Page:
Ukrainian tennis star SAU hopes for a quick end to the war | Local News

Staying strong and hopeful is a goal for Marko Nikoliuk, a corporate finance student at Southern Arkansas University from Kakhovka, Kherson Oblast, Ukraine.

Nationally ranked tennis player Mulerider is competing this spring break week against top teams in Georgia and Alabama.

Nikoliuk has found a way to balance grades and tennis with concern for his family in Ukraine, where the deadly Russian invasion is entering its fourth week.

The 10th-ranked Muleriders, holding the highest NCAA national ranking in SAU’s young tennis history, defeated West Alabama on Sunday in Livingston, Alabama, but lost to No. 3 ranked opponent Columbus State. the team has ever faced on Tuesday. Nikoliuk was ranked 10th in the nation in singles and 13th with his partner, Sander Jans.

Nikoliuk, who previously attended Kakhovka General Secondary School 5 in Ukraine, has built an impressive tennis career in SAU, with an overall career record of 93-41 entering Spring Break, a singles record of 45-26 and a 48-15 doubles record. His accolades include being named the 2019-20 ITA All-American, the 2021 ITA Central Region Singles Champion, twice qualified for the ITA Cup, a CoSIDA Academic All-District 7 first-team winner, the 2021 GAC Vol 1 Doubles Champion, and a multiple-time all-conference selection in singles and doubles. Additionally, he holds several program records.

Having started playing tennis in Ukraine at an early age, Nikoliuk has enough experience to realize that a good game involves mental play. “In my freshman year at SAU we were a younger team,” he said, “but now we’re better prepared mentally. We practice hitting the ball, but on the mental side it’s different. Everyone has to come and fight. You may have a bad day, but you have to find a way to come back.”

SAU Men’s and Women’s Tennis Head Coach Greg Owen hailed Nikoliuk as “a consistent winner since his arrival. He really is a great player. He is relentless on the court, one of the pillars of our team. “

Owen called Nikoliuk “professional in the way he handles business on and off the pitch. He makes me proud to be a coach and I appreciate what he brings to this team on a daily basis.”

Nikoliuk was inspired to participate in athletics by his father, who played professional soccer and other sports. Marko started playing tennis around the age of six and decided around the age of 10 that he wanted to work to go to college in the United States on a tennis scholarship. He is now enjoying his college life on the SAU campus.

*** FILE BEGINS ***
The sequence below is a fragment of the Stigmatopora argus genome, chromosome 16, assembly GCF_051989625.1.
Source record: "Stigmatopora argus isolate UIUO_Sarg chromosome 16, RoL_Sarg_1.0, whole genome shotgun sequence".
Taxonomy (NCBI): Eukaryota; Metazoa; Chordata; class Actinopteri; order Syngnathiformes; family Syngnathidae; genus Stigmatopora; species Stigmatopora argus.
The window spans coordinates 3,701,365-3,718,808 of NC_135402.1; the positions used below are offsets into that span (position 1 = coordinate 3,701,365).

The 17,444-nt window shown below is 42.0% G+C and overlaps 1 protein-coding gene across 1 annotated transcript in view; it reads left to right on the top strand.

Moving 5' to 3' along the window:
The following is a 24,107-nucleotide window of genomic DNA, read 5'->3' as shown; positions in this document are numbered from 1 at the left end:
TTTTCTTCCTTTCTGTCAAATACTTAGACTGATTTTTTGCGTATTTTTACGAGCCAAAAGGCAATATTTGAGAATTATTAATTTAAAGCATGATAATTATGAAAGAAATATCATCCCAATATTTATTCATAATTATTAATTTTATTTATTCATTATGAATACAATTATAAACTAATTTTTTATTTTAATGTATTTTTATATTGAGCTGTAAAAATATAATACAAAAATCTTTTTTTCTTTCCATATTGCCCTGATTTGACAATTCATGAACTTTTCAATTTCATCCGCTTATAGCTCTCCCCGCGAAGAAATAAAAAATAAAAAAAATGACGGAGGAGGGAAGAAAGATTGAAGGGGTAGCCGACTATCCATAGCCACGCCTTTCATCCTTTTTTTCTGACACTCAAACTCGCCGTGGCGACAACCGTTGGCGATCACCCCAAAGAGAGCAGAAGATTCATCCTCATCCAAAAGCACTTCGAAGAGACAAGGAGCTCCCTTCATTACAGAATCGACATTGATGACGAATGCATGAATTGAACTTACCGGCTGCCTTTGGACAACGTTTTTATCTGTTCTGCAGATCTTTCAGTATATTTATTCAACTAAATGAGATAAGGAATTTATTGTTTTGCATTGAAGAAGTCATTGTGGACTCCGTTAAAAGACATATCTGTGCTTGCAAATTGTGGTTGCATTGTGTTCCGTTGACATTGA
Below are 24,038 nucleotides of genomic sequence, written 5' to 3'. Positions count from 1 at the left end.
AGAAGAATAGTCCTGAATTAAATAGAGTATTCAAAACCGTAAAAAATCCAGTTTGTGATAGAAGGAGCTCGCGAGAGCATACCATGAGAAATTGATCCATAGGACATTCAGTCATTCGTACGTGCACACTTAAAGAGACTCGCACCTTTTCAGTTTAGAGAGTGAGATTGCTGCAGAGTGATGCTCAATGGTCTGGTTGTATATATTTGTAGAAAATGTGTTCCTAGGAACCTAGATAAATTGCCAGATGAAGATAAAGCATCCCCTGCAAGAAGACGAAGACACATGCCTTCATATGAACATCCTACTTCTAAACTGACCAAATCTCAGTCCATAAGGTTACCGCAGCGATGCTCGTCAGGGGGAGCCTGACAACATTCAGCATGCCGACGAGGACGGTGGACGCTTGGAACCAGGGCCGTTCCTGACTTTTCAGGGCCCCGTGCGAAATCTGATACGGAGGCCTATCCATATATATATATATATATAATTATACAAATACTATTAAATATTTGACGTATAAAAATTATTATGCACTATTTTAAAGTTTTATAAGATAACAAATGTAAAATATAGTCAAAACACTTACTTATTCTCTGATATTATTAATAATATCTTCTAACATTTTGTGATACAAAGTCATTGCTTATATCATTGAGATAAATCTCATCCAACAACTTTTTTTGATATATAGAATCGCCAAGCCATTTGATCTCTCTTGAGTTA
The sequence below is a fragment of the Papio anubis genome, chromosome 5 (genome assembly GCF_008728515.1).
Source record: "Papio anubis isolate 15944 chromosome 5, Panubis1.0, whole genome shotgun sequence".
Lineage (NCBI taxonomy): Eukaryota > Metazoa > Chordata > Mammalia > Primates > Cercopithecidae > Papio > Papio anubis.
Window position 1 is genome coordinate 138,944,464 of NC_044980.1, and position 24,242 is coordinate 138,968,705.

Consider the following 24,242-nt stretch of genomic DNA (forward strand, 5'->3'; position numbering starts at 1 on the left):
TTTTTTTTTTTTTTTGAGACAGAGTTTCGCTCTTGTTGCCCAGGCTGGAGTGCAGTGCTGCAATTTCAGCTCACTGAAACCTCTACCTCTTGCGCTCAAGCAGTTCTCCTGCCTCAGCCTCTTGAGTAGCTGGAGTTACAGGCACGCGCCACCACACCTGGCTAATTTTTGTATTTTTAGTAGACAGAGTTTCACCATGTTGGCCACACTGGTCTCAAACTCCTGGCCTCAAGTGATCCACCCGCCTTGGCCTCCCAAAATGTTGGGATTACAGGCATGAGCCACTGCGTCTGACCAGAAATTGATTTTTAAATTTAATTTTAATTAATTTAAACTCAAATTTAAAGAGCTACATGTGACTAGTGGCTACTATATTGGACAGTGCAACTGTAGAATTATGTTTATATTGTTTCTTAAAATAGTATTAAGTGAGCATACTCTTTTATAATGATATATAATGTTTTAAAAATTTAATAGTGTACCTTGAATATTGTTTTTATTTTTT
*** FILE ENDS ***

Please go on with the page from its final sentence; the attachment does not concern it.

“Everyone is so nice, and Magnolia is a lovely town that’s similar to where I grew up,” he said. “Everyone knows each other, and it really is a family here.”

The tennis team supports many other events and organizations on campus, which Nikoliuk says is important. “It’s our job to support each other,” he said. “Before college I had no teammates, and for me tennis was an individual sport. Now I’m part of a team. You’re there for each other. You have friends next to you who, whatever happens, will help you.”

He noted, “At the end of the day, we’re all Muleriders and we have to support each other.”

Nikoliuk has enjoyed this support since Russia invaded his native country on February 24. “All my team-mates, everyone talks to me. Even people I don’t know say nice words to cheer me up. People here, they care.”

Although her father and brother are both outside Ukraine, her mother remains in Kakhovka, which the Russians attacked. “My father worked in Europe and is still there,” he said. “My brother was in the capital of kyiv; he left with his girlfriend, they went west to stay with his parents. My mother is in my hometown. There was shelling on the first day; Russian forces still surround them. She must stay, and there is no leaving.”

Although he can talk with his father and brother as often as possible, communication with his mother is more complicated. “They started cutting service, and the internet isn’t great. I can’t really call it,” he said.

He had to find ways to cope with the news from Ukraine. “In the beginning, I checked everything I could check. I was nervous inside. I could barely do anything and was trying to keep up with what was going on there. I wasn’t focused. , I wasn’t playing well. I decided not to keep checking like before, just to call my parents and try to stay focused. Life goes on, and I can’t afford to be depressed.

Owen praised Nikoliuk’s efforts. “With this unimaginable situation and all his concern for home, Marko found a way to excel. His teammates and the campus family offered great support through it all.”

The SAU women’s tennis team also has a Ukrainian player, rookie Inna Serukhova.

SAU President Dr. Trey Berry expressed concern for the families of both players. “It was wonderful to experience our SAU community surrounding Marko and Inna with love and friendship,” Berry said. “The people of SAU are continually reaching out to them with care and support in the months ahead.”

Nikoliuk said he hoped the war would end soon. “The best outcome is to end this as soon as possible. I know people, close friends, who are already not with us. It’s difficult. I pray for everyone who is fighting for us.”

He said Ukrainian President Volodymyr Zelensky had united the nation in unexpected ways. “Our president has been strong. We’re together, everyone as a nation. It’s his job, to give everyone hope for a bright future, including me.”

Nikoliuk will complete the requirements for obtaining the baccalaureate in December 2022.

He remains open to future possibilities. “My first goal is to start my own business. I have some ideas to make my dreams come true.”


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